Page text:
‘Likewise, mi amigo.’ He ran his hand over the stubble on his head and gestured towards the sofa. ‘Come in, come in. You don’t need to wait for an invitation.’

  As I stepped inside I looked around the room – it was almost impossible not to, because the walls were covered with Atticus’s work. He painted in dark, intense colours and he used the biggest canvases he could find. You had to stand at a distance to see them properly, or to experience the complete nightmare, as Atticus liked to put it. The images were hidden, subtle, insubstantial and fleeting, like a shadow or reflection. Only at the exact right distance did the picture become clear. First you’d make out a pair of terrified eyes, a chin, an open, screaming mouth. And once the image did emerge, the hairs on the back of your neck would rise. His paintings were mesmerising and frightening and powerful all at once.

  I took a look at what he was working on now. If anything, it was even darker and scarier than his others. The entire painting was in shades of black and a deep, dark blue. Staring out of the shadows was a man’s face. He wasn’t screaming or running from monsters. It was just his face, still and staring. But the fear in his eyes was palpable, haunting.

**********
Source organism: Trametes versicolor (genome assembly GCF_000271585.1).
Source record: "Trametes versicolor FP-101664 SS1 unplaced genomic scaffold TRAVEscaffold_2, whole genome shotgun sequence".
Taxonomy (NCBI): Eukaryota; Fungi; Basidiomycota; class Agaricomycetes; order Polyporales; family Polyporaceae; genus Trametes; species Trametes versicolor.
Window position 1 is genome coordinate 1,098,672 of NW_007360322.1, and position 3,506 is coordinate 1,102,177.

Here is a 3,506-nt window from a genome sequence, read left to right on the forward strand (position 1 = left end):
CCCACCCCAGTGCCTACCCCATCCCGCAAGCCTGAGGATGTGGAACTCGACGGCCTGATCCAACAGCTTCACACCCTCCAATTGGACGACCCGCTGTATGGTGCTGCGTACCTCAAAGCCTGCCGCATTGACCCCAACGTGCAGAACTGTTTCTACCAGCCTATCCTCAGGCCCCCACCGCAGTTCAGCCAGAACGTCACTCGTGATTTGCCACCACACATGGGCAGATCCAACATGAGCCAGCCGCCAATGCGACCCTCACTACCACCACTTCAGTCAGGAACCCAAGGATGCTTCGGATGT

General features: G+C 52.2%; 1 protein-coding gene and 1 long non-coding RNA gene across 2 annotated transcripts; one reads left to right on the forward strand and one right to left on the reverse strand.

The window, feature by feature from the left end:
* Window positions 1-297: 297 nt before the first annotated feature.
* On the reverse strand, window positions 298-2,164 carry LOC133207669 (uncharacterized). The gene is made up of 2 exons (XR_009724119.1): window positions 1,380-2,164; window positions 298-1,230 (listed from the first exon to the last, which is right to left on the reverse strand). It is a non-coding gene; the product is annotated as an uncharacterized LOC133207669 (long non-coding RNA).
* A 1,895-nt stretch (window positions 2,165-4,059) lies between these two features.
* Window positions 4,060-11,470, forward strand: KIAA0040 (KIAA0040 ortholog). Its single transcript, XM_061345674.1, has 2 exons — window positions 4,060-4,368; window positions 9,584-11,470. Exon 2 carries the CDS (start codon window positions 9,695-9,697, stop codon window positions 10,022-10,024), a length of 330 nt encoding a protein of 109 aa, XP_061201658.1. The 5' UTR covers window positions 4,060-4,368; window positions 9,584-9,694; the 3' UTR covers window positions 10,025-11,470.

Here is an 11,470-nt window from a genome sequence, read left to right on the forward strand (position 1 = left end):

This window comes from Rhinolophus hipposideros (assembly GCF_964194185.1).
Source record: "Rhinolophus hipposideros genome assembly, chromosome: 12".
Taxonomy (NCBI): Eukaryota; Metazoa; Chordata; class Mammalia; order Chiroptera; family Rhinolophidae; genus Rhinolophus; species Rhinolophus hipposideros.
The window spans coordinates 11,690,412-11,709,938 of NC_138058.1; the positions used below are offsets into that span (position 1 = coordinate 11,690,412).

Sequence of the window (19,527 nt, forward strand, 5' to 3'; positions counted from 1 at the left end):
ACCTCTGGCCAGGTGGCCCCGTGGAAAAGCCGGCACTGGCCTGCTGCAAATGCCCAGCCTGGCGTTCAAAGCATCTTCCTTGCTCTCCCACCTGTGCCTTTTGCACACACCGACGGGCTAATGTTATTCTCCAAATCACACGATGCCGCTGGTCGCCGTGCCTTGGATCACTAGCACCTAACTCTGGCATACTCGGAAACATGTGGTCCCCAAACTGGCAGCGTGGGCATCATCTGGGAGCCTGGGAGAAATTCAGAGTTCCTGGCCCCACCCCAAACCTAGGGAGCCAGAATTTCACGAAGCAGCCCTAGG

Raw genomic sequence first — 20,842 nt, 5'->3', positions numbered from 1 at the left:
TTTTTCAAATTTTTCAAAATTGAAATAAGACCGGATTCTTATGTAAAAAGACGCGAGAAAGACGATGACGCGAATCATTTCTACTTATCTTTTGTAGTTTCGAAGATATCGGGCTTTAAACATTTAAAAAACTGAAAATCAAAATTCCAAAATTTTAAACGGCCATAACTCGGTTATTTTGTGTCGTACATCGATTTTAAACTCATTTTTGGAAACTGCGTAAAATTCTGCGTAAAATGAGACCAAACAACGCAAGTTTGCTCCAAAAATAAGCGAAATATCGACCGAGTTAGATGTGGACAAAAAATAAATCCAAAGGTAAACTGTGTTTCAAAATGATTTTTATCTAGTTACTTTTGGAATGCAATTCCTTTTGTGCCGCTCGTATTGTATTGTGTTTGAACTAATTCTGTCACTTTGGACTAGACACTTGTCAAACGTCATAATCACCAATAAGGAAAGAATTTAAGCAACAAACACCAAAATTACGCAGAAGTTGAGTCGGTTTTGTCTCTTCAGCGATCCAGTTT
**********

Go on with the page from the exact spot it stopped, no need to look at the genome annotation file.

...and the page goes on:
‘That’s really good,’ I said.

  ‘I know.’

  ‘And I love your modesty.’

  ‘I find modesty tedious,’ he said in his most pompous voice. ‘Seriously though, if nothing else, being sick and facing the grim reaper has made my paintings better. More authentic. I feel like I was kind of faking it before – I’d never really felt any true fear.’

  ‘It must be scary,’ I said. ‘Having cancer, I mean.’

  ‘Scary, yep. Depressing, yep. Angry-making, yep,’ he said. ‘And don’t call me brave. I’m sick to death of people calling me brave.’